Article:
First, if a vaccine becomes available, who should receive priority access to it? Second, should we make vaccination compulsory?
On the question of priority of access, there is wide agreement that healthcare workers come first. We owe them a debt of reciprocity: in their fidelity to their professions they have put their lives at risk for the rest of us. We should return good for good. In addition, putting them first will conduce to the benefit of the whole society.
That said, further questions abound. How wide is the category of healthcare workers? Does it include all healthcare workers? Healthcare administrators on whose policies the safety and the efficacy of our healthcare system itself depends? Hospital cleaners? Those who care for the elderly?
As for making vaccination compulsory. Recently, in the Sydney Morning Herald, Tim Smartt from the University of Notre Dame Australia argued that it might be reasonable to do so. He gave two ethical reasons. One was “self-centred” – accepting vaccination will greatly lower my chances of contracting the virus. One was “other-centred” – I have a moral obligation to put the well-being of others ahead of my own and giving up my freedom to choose is a way of making a small sacrifice for the sake of the health and well-being of others.
In considering the pros and cons of a “mandatory” policy, Mr Smartt rightly acknowledged governments would have to anticipate some people would refuse to comply with the policy and find a solution to that.
Xavier Symons of Australian Catholic University’s Plunkett Centre for Ethics agued a different view in the Australian Financial Review. Mr Symons accepted the intuitive appeal of Mr Smartt’s argument but suggested that a policy of making vaccination compulsory could backfire. Australia, unlike the US, is a highly vaccine-friendly society. Compulsion might make some people wary, distrustful, hesitant. Mr Symons argued that the really challenging ethical question is how we should respond to the concerns of that minority of Australians who are “undecided” about whether they would choose to be vaccinated.
Such vaccine “hesitancy” has various sources.
Misinformation about the safety of vaccines is one source. Infectious diseases experts recommend empathetic engagement with people who have medical reservations: detailed, reliable data patiently conveyed is likely to be more effective than a combative style.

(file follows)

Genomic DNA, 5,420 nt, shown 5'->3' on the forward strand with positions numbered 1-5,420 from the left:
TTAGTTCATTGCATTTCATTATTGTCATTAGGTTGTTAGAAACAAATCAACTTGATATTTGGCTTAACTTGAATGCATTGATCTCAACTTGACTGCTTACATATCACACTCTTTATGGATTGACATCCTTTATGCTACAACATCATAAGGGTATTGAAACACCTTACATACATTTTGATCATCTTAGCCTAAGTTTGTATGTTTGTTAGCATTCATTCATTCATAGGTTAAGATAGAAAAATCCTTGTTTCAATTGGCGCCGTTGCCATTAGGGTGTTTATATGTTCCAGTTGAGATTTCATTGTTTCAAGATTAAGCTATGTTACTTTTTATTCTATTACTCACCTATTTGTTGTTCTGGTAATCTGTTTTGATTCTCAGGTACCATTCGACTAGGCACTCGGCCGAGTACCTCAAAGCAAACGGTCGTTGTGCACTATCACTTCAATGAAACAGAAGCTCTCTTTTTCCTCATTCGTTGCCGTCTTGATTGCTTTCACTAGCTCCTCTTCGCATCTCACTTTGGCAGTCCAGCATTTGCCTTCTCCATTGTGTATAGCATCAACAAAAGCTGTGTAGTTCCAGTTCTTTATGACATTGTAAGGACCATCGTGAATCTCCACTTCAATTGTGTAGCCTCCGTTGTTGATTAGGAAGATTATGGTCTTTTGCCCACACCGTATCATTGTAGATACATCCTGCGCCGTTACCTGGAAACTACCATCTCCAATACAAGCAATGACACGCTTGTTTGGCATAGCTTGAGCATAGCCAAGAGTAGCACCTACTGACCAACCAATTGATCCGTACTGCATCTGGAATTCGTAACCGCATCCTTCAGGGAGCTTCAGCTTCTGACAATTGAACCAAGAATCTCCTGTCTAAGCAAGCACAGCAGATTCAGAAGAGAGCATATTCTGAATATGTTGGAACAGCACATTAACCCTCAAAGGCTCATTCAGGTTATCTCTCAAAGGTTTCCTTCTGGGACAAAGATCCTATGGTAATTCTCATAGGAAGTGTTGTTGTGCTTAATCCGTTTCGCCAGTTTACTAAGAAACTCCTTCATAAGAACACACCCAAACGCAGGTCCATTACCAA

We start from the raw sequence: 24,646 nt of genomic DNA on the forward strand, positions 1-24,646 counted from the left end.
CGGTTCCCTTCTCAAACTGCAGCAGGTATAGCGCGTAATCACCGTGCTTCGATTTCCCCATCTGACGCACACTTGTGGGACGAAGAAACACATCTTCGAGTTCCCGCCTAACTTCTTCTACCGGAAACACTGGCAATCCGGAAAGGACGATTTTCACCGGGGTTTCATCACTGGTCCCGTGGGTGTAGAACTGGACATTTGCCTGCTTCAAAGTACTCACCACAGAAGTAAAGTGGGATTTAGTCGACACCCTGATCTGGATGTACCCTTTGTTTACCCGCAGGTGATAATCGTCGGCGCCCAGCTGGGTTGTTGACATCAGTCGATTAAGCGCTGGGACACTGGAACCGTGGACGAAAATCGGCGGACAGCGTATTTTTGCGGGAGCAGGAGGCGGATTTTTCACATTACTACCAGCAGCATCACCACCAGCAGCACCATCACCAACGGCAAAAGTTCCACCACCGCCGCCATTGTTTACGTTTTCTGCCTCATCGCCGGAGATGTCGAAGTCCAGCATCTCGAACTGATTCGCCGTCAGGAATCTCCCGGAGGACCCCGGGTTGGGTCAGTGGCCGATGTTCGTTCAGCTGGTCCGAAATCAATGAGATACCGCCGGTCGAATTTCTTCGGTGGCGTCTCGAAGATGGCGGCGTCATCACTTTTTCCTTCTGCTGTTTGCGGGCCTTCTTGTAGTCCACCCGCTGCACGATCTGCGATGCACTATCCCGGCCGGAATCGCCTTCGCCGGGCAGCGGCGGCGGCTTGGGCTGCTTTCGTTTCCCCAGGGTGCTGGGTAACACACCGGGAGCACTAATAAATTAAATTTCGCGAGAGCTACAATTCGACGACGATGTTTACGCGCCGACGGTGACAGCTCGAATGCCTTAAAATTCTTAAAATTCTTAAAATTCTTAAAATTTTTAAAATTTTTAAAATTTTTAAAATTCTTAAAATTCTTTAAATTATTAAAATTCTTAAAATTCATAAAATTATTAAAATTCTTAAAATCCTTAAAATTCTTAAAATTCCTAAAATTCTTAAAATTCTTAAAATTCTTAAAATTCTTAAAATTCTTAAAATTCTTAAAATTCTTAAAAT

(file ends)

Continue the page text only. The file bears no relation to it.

Concerns about the source of the vaccine also creates hesitancy.
In the US, some people are said to be reluctant to accept a vaccine derived from the so-called HeLa cells, that is, from cells originally derived in the early 1950s from a sample taken from Henrietta Lacks, a poor black woman being treated for cancer whose cells were given to a laboratory without her knowledge or consent and later commercialised. Some people fear that accepting the benefits of the use of vaccines derived from her cells makes them if not complicit in the health inequities suffered by poor people in their country then at least blind to the continuing mistrust of healthcare institutions among people of colour.
In the same way, some Australians may be hesitant to accept a vaccine the vector for which was originally developed in the 1970s from cell lines that derived from a deliberately aborted foetus: they fear this makes them if not complicit in the deliberate destruction of human life then at least blind to the growing social acceptance of this practice.
On this question, Archbishop Anthony Fisher gave good advice. He said in the Catholic Weekly: “I, for one, do not think it would be unethical to use this vaccine [that is, one derived from cells from an aborted foetus] if there is no alternative available. To do so would not be to co-operate in any abortion occurring in the past or the future.” In saying this, the Archbishop helped me to make up my own mind on this ethical issue. That said, as a strong advocate of vaccination, the Archbishop urged the government to pursue an ethically uncontroversial vaccine.
The hardships and inconveniences inflicted by the pandemic have not been equally shared. The burdens have fallen on the less well off, those who live on their own, those who have lost their jobs, those whose jobs are such that they cannot “work from home”, and those who don’t have holiday houses to which they can escape.
As we turn these ethical challenges over in our minds, should not each of us try to find a way of easing a burden on someone who has fared less well in the pandemic than we have?
Bernadette Tobin is director of the Plunkett Centre for Ethics at St Vincent’s Hospital in Sydney and Reader in Philosophy at Australian Catholic University.